Q: I have a Dell 8700 desktop running Windows 10 connecting to the internet via AT&T wireless hot spot. I use Firefox as my browser. My problem is that something is running in the background with no notice or indication to me. It is consuming my limited data limit. Whatever it is, it repeatedly connects and downloads/uploads more than 500 megabytes each time. Nothing shows up in my downloads folder or anywhere else that I can find.
Earlier this year I was using Chrome and when I saw your report about Chrome running background apps I immediately turned off the running background apps as you suggested thinking that was my problem, but when that didn’t solve my problem I uninstalled Chrome entirely and switched to Firefox.
Is there any way to find out what is running or where it is connecting to?
— Ken Brostrom
A: There are a few things you’ll want to check.
First, go to Task Manager by right-clicking in the Windows Task Bar and selecting Task Manager. You’ll be able to see what Windows programs and processes are using how much of your bandwidth in real time.
Next, the culprit may also be on the AT&T side of things. Is the hot spot a dedicated piece of equipment or are you using your cellphone as a hot spot?
If it’s the former, and if someone else got the device’s machine address, they may be using up your data allotment. That may sound a little far-fetched, but it happened to me. Someone at my carrier, Verizon, got the machine address of my hot spot and was using it. I had to have Verizon block the device.
But here’s the most likely cause of your data being drained: If you’re using your cellphone as a hot spot any number of apps may be running in the background and using up your data. AT&T tech support should be able to tell you what apps are using how much data. Verizon did an audit for me and I was able to disable the culprits from using data in background.
Q: Our HP Pavilion, running Windows 10, is less than 2 years old. Frequently, often once or twice a day, when awakening it from sleep mode a message “Provide a PIN” appears with a box labeled “OK.” Clicking on the box has no effect except to recycle the message and the box. Rebooting the computer does the job but is a much longer process than I would like to endure. Can you help?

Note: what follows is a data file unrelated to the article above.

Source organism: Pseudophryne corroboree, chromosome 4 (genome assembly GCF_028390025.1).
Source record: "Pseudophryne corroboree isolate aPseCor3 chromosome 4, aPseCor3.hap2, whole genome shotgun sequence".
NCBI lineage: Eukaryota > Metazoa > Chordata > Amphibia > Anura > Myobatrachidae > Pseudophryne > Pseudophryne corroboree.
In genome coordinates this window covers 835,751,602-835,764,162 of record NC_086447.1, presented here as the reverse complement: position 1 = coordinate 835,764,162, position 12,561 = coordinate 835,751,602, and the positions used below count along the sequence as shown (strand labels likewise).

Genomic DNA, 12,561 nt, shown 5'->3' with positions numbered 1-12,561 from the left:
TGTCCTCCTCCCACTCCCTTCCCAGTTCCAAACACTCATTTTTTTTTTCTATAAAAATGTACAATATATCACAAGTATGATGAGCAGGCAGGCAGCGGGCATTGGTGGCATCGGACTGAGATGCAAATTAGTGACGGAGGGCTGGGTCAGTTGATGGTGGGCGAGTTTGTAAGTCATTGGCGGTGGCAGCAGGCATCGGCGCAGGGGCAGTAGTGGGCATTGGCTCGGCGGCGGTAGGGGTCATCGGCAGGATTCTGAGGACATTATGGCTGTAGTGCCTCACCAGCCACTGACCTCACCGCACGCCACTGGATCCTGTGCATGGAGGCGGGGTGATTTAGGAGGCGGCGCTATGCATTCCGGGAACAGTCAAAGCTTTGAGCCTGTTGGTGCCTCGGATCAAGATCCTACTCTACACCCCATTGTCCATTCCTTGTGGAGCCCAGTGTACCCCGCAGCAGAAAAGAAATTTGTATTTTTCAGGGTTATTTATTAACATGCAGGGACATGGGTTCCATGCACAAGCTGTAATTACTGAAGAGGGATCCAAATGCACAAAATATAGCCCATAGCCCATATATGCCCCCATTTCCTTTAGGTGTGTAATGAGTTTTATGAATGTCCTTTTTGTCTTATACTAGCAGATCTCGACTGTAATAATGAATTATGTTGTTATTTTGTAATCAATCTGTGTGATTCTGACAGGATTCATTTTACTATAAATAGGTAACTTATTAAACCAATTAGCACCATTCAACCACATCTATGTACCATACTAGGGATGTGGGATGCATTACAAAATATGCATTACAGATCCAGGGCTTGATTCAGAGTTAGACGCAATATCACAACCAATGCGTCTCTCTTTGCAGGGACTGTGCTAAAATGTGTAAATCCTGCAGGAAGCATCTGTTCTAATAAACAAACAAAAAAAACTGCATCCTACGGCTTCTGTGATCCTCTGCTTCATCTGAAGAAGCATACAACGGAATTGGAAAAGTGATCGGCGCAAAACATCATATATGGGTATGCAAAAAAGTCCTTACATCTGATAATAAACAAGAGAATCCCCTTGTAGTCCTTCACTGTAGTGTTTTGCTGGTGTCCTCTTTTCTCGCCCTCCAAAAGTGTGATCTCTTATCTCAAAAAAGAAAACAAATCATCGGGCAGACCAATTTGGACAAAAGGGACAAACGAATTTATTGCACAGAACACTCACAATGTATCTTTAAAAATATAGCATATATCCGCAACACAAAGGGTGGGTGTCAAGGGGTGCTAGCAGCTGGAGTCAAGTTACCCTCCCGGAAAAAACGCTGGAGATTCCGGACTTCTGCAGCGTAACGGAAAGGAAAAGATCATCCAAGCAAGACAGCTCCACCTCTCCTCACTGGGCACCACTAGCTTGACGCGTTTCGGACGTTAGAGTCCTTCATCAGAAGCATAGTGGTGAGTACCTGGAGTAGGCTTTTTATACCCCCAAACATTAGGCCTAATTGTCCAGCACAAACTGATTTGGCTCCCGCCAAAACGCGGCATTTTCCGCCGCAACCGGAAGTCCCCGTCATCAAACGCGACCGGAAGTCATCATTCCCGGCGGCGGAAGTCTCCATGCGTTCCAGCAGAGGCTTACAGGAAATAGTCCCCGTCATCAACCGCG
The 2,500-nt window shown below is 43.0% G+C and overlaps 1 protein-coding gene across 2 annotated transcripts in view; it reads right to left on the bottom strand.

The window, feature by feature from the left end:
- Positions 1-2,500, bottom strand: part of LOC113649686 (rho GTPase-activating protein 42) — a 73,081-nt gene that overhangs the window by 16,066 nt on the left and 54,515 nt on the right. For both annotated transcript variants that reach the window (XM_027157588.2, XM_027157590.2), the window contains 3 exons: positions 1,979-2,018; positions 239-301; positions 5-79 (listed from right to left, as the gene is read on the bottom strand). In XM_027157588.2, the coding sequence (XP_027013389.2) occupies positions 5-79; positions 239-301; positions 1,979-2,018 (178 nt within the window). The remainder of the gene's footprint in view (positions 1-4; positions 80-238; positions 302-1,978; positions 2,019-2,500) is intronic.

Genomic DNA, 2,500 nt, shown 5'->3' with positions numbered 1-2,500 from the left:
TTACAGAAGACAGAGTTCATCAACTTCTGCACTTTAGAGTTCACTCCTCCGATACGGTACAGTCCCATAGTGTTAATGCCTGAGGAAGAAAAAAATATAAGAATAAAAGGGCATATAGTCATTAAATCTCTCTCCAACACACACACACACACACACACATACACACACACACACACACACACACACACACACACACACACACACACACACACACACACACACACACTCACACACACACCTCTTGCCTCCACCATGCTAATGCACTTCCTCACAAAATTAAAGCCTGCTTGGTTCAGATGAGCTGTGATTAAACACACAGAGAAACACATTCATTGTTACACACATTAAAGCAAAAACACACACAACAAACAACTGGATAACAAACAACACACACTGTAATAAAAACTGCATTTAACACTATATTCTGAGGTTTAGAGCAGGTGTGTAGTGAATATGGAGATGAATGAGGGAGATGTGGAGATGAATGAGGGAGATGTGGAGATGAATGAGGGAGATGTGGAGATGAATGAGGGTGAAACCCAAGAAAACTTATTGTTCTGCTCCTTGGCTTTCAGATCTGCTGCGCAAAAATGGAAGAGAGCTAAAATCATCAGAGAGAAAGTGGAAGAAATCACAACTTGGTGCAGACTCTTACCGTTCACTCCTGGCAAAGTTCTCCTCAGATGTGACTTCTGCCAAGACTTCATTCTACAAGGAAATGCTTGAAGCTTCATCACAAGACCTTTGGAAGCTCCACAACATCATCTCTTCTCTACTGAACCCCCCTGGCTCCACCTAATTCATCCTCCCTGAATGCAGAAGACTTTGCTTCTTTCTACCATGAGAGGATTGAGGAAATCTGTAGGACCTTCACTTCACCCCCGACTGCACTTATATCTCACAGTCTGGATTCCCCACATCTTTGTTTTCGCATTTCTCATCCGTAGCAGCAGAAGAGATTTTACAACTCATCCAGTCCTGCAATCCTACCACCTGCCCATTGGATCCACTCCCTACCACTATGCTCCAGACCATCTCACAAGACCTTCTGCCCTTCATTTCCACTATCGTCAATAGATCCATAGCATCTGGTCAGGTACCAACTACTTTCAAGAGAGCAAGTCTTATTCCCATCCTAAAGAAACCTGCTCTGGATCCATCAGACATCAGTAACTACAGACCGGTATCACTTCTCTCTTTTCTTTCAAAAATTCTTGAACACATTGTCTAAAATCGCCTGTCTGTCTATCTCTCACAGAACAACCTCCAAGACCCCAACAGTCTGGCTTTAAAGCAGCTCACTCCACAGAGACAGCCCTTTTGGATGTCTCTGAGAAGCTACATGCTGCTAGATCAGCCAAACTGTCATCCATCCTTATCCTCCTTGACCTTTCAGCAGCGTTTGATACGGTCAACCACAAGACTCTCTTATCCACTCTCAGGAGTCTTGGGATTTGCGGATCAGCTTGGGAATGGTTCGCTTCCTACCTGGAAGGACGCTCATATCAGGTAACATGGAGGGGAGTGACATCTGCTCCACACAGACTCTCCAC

— Ed Wood
A: This is a problem a number of users have reported after a Windows update.
To prevent Windows from requiring a password or PIN when the computer wakes up, click on the Windows icon in the lower-left corner. Next, click on the Settings icon. Then scroll down until you see “Accounts” and then on “Sign-in Options.”
Scroll down until you see “Require Sign-in.” You can then set the system to refrain from requiring you to sign in when Windows wakes from sleep.
Note: Here’s a puzzle that stumped me for weeks. I’ve been doing a lot of video editing. Recently I noticed that after uploading to a website the audio on the videos was often — but not always — just a little out of sync with the video. Adobe Premiere Pro has an autosync feature, so my first suspicion was that it wasn’t working properly. In fact, I often had to manually adjust the audio track to line up properly with the video. But I searched the Adobe boards and found no discussion of this.
Next, I wondered if something was happening to the video as it was processed into the online platform. Tech support suggested clearing the cache of the web browser. No difference.
One day, tired from troubleshooting, I called up Sling to watch some news for a break. The video stream was out of sync! So it wasn’t Premiere Pro, it wasn’t my browser’s cache, and it wasn’t the online video platform.
Finally, it occurred to me. Since the onset of the pandemic, I’m rarely alone when I’m working at home. So as not to disturb others, I’ve been editing videos with a headset on. It happens to be a Bluetooth headset. And it turns out that Bluetooth headsets are prone to having latency issues. Of course, as long as I viewed the video with the headset on things appeared to be in sync. But when I viewed the video without the headset … yikes!